Being literate in music is never a bad thing. It helps you read music fluently, sight-sing almost anything, transpose to similar instruments, improvise vocal harmonies in nearly any musical style, jam with anybody and hold your own if called on to “take it!” and much more.

Without music training, you may think that you are completely free and that one day you might create an entirely new and original genre. But the opposite is often true. Without education, you may develop a stagnant or repetitive style leading to monotonous melodies and musical ideas.

So, in the end, you could end up sounding similar to an average musician. But due to the lack of ear training, you might not be able to hear it. If you are a music enthusiast who loves singing or creating music, take a few formal lessons to see how just a bit of formal training can affect your skills and style. Taking voice lessons or piano lessons may be a good start.

Benefits of Formal Music Education to the Industry

Formal training doesn’t just benefit you, the musician, but also the music industry you operate in. Through music education, you will learn to effectively communicate not only with other musicians but also with your audience. You will learn how to recognize and create quality music, and how to use your music as a tool to evoke specific emotional and behavioral responses from your listening audience.

If you are able to do this, you will be recognized as a successful musician who has the ability to attract an enormous paying audience. Here is why.

Music Communication

The primary point of an education in music is to make an artist literate in the language of music. Understanding the language of music doesn’t just give you the ability to read notes and understand rhythmic patterns, but above all, it gives you the ability to create unique melodic phrasings and convey your musical ideas successfully not only to other musicians who understand the language but also to your audience.

Knowing the language of music allows you to effectively “speak” with others and express your feelings and emotions through notes in a way other people can comprehend.

Being able to communicate with other musicians on a professional level makes collaborating with other artists much easier, and everyone (including you) can follow along quickly.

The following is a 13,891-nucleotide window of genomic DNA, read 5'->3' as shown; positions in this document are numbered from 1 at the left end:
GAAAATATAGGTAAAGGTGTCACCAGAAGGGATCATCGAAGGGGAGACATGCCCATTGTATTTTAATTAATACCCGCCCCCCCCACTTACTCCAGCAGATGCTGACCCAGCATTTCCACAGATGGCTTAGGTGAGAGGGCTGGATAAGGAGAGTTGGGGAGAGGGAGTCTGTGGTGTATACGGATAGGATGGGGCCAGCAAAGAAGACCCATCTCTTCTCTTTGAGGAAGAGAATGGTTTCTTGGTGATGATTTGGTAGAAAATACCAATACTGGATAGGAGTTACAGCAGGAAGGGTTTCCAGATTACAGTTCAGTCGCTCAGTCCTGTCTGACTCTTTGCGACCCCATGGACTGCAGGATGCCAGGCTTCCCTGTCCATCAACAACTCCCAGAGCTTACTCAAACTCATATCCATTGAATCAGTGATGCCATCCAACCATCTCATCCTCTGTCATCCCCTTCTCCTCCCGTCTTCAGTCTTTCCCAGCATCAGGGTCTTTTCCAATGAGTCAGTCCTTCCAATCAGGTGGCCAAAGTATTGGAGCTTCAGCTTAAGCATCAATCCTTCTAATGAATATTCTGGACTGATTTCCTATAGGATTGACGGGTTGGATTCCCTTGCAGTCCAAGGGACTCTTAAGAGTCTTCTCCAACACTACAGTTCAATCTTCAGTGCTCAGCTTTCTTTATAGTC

Creating Quality Music

The music industry depends on one thing, and that’s on artists who grasp the value of producing quality music. Lack of knowledge in music theory may negatively affect your flexibility and disable you from creating a piece that will adequately engage your audience.

On the flip side, being knowledgeable in music theory will help you create a high-quality composition that will have all the right elements to attract a large paying audience.

Music & Behavior

Music, like other kinds of art, is a powerful tool of expression that can impact and even shape people’s behavior. An interesting fact is that musicians who are particularly interested in understanding the relationship between music and people’s behavior often decide to obtain a degree in behavior analysis.

Since music can help an individual experience a wide range of emotional and behavioral responses, knowing how to write music that evokes specific behavioral responses may be the key of getting your audience to exhibit precisely the types of reactions you want to produce with your music.

So far as behavior is concerned, value to the industry lies in the ability to reach a specific audience. Music is of no value to the industry if there is no audience, and the audience responds to music based on the effect that it has on them.

Because of this, it’s essential for you, as a musician, to understand what impact you can expect your music to have on your audience. Otherwise, you will be making music that is potentially unappealing or continuously play a guessing game in your musical creativity.

Conclusion

The more you learn about music, the more you understand how it affects people. When you are aware of what music can do, you can create powerful music. Only when you know how your music affects people, can you create it in such a way to reach and connect with a targeted listening audience. As a result, you will receive recognition in the industry as an innovator in musical expression and sound.